"Have you remembered your father's birthday?"
Translation:Ti sei ricordato del compleanno di tuo padre?
There are a couple of verbs that accept both avere and essere, usually with subtle differences in meaning. Hai ricordato qualcuno = Have you remembered someone Ti sono ricordato di qualcuno = Did you remember (to yourself) someone
In Italian the pronoun can be implied.
"Ricordare" is often used as a reflexive verb, "ricordarsi" it means it should be used as follows
(Io) mi ricordo di qualcosa
(Tu) ti ricordi di qualcosa
(Lui) si ricorda di qualcosa
(Noi) ci ricordiamo di qualcosa
(Voi) vi ricordate di qualcosa
(Loro) si ricordano di qualcosa
Another possible translation would be "Hai ricordato il compleanno di tuo padre?" (In this case, "ricordare" is not reflexive)
I think that the translation given by Duo is the most common.
But when ricordare is reflexive, then it has to be followed by di (del, della etc)? But not if it's not reflexive?
Yes, you're correct, when we have ricordarsi (reflexive) it is usually followed by "di" (Mi ricordo di una ragazza) and when we have ricordare there is no preposition "di" after it (Io ricordo una ragazza.)
A light bulb goes off!
It is like the difference between:
'I remember the girl'
'I am reminded of the girl' (in this case something is happening to me, something is causing me to remember, kind of reflexive)
I was confused too. I am not good at grammar in ANY language - can someone explain how this sentence could be structured using the reflexive version of "ricordare" - that was what I was aiming for...
I don't quite understand your question. Isn't that exactly the version given by duolingo above?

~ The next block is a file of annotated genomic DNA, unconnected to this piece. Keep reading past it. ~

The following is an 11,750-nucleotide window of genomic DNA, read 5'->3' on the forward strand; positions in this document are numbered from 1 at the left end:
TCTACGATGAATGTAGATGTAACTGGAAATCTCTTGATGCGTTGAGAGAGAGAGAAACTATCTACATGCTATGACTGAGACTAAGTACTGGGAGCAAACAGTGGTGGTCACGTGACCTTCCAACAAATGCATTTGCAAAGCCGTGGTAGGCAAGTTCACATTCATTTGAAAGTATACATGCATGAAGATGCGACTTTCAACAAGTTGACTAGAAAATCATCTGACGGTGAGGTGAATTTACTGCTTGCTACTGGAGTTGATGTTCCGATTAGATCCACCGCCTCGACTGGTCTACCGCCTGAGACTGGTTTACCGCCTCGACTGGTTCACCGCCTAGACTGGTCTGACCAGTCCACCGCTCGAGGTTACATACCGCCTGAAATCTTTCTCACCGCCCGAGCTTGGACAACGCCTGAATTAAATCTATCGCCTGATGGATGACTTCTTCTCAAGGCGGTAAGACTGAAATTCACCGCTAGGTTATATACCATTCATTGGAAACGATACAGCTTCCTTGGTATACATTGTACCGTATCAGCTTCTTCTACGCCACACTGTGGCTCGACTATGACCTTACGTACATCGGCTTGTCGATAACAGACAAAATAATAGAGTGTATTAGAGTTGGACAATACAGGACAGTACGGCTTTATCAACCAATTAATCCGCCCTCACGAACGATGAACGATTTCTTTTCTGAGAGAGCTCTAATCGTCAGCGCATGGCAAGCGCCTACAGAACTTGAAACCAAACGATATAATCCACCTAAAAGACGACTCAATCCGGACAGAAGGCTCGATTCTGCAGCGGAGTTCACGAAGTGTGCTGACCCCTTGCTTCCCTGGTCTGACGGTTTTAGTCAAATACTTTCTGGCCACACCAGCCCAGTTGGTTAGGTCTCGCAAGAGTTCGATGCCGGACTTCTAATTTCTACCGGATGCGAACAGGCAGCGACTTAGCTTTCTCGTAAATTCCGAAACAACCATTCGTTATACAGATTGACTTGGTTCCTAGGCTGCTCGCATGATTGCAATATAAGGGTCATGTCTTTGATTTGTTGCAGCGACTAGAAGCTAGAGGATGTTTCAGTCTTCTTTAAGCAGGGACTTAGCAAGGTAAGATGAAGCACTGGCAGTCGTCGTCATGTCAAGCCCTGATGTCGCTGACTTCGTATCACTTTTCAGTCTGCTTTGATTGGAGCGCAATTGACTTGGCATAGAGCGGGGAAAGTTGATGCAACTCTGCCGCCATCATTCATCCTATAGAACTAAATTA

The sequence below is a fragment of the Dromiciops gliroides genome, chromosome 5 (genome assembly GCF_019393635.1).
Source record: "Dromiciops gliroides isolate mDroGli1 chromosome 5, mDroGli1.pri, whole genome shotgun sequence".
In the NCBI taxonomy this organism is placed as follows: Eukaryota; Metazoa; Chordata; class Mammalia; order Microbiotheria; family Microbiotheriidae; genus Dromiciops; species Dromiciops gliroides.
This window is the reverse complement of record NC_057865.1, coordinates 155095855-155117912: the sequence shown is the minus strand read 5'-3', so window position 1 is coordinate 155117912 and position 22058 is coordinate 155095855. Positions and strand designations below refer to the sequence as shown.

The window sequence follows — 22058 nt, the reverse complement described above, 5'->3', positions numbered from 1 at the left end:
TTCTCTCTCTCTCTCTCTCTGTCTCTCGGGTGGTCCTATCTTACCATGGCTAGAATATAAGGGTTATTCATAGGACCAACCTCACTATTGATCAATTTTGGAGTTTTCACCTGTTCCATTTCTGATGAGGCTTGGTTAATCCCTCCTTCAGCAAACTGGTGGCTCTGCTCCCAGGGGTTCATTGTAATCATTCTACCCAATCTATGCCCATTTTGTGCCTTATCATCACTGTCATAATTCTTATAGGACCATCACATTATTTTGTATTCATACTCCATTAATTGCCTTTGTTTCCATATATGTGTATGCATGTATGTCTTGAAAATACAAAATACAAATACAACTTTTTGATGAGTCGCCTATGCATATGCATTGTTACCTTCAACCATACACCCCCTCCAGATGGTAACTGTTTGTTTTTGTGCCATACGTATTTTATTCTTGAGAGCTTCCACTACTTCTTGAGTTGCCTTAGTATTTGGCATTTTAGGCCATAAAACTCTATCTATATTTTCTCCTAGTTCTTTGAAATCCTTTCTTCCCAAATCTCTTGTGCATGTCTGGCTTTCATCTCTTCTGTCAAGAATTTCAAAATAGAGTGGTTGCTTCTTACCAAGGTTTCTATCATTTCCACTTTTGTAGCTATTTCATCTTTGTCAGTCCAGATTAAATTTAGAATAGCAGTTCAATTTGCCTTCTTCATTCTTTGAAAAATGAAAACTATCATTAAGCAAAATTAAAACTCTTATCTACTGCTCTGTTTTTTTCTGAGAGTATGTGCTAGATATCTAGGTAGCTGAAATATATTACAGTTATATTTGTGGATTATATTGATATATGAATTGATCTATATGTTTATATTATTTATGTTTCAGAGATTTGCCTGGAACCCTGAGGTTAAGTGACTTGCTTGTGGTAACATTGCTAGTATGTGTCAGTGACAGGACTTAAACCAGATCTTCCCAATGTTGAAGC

I think of the reflexive as "to remind oneself of", and the transitive verb ricordare as " to remember." It helps me to know when to use "di". Both would be translated into English as "to remember" though.
Maybe I'm being too generous with "possible translations," but couldn't "your" in English translate to "vostro," even if the "You" in the Italian sentence appears in the singular? Speaking to a son or daughter who has siblings, it wouldn't be totally illogical to ask one person ("tu"), "Did you remember your (plural; "vostro") father's birthday." Would it?
My Italian isn't great, but the language is similar enough to French (my native language) for me to answer this. Technically, yes, you could say vostro, but it sounds really weird and would imply that you are talking to more than one person at a time and pointedly asking one sibling in an accusatory tone. So that would be a sentence structure that would almost never be used.
I never know when to use Hai or Ti sei...is there someone who can dumb this down for me.
Why is the correct answer "ti sei ricordato del compleanno di tuo padre"? To my understanding, it would be said as "hai ricordato compleanno di tuo padre"
hai ricordato is correct for the non-reflexive verb ricordare.
If you are using the reflexive verb ricordarsi then it would be ti sei ricordato for a non-female subject.
See also marziotta's post above